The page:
Sotah 6:1 talks about when a man who hears about his wife violating his warning divorces her rather than invoking the sotah test:
Someone who warned his wife [against being secluded with a certain man] and then she secluded herself [with him], even if he [her husband] heard from a fluttering bird, he divorces her and gives her the Ketubah [monetary settlement payable to a married woman upon divorce or the death of her husband]. These are the words of Rabbi Eliezer. Rabbi Yehoshua says, only when the women who twist yarn by the moon talk of her.
From context it's pretty clear that Rabbi Yehoshua is talking about the rumor mill -- when people start talking about the incident he has to act, but before then he can divorce her instead. But what a strange description of the rumor mill!
Who are the "women who twist (spin) yarn by the moon (moonlight)"? Was spinning at night a special, social thing, unlike spinning by day? I wouldn't expect women to commonly be out of the home at night, especially if there are young children to tend? (I'm aware of the monthly exception; I'm not talking about that.)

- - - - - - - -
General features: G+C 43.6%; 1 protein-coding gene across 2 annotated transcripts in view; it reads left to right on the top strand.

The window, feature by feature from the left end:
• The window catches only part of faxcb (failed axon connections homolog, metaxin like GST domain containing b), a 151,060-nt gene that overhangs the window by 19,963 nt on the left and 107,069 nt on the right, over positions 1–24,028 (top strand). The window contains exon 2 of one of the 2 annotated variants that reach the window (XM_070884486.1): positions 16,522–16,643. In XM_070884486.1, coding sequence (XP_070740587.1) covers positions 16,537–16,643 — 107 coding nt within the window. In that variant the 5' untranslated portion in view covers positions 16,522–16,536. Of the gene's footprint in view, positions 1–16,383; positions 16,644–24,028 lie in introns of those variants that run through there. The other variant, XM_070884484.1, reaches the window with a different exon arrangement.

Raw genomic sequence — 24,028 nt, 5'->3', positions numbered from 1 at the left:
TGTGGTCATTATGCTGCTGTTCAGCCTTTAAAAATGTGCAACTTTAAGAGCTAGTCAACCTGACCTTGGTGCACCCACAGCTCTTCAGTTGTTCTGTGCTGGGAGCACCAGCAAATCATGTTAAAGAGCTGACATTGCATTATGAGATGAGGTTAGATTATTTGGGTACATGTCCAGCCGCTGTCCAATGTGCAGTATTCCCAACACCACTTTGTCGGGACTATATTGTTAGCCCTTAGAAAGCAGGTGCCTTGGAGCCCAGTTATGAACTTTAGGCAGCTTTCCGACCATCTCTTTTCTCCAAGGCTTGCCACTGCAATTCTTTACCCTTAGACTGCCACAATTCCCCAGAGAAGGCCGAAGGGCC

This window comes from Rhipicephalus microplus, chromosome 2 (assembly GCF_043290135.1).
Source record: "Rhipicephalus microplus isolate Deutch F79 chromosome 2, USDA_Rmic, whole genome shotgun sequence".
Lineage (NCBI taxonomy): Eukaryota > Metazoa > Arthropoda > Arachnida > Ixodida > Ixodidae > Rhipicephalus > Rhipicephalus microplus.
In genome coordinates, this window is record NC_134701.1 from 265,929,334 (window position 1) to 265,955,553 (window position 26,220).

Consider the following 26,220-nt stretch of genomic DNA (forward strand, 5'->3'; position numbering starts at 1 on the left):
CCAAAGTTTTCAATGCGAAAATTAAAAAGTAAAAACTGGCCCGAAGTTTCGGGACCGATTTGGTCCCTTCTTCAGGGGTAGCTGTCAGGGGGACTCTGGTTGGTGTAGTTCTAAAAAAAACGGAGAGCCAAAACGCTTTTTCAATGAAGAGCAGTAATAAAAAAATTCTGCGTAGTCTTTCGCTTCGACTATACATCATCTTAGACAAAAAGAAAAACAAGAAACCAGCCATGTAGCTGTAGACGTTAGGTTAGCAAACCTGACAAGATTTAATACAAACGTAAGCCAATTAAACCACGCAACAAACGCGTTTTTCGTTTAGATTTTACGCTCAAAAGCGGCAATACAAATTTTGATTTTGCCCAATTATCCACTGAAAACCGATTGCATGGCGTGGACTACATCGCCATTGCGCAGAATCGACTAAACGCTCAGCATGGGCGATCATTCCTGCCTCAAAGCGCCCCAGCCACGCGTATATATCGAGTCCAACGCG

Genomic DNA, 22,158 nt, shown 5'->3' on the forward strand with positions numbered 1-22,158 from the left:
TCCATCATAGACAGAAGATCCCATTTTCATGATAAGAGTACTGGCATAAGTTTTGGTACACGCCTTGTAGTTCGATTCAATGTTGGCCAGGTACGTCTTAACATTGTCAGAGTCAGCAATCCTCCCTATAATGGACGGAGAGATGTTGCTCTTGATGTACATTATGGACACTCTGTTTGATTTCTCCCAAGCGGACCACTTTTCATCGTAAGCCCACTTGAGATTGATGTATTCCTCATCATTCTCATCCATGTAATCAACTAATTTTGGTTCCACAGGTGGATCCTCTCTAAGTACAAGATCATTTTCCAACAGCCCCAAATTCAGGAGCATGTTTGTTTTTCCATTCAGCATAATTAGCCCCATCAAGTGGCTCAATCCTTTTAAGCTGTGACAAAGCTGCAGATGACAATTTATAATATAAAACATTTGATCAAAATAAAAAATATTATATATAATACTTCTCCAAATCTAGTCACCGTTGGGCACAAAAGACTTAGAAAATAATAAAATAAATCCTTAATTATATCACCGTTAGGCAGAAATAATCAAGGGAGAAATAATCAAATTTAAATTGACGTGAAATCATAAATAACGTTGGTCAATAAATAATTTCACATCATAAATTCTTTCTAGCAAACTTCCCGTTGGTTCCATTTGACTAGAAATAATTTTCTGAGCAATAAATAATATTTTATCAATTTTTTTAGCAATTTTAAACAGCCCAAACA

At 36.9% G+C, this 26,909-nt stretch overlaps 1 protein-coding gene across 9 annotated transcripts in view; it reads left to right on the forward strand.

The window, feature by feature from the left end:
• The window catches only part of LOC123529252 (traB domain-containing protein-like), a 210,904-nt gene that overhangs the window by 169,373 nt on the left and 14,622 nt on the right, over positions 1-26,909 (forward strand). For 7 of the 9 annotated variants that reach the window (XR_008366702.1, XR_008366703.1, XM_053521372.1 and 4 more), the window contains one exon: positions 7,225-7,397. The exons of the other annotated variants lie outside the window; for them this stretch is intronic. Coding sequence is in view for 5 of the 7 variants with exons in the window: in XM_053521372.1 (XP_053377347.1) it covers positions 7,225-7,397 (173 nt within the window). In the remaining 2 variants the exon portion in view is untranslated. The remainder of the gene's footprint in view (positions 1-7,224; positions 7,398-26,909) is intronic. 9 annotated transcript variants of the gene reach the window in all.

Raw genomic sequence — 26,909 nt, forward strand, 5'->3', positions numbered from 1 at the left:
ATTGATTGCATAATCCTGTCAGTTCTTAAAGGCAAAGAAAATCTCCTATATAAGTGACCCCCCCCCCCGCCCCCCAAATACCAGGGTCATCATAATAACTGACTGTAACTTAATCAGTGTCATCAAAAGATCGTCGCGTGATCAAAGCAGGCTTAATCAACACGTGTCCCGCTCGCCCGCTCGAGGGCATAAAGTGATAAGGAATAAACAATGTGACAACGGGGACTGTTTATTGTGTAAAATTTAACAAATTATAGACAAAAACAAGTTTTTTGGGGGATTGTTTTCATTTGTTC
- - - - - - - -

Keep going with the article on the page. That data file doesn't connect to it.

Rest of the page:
I believe that at the time, spinning wool into yarn was done with a hand-held device -- we're not talking about spinning wheels, which come much later. So it's portable, but I would still expect "portable spinning" to happen mostly by day. Were the "women who spin by the moon" a common occurrence, or was this an activity that would raise eyebrows to begin with?
In addition to the historical/societal curiosity, the two might be different standards of rumor-mills -- when people who already violate social norms start to gossip might be different from when "ordinary" people do so. "Women who spin by the moon" could be a different standard than "people who talk in the marketplace", for example.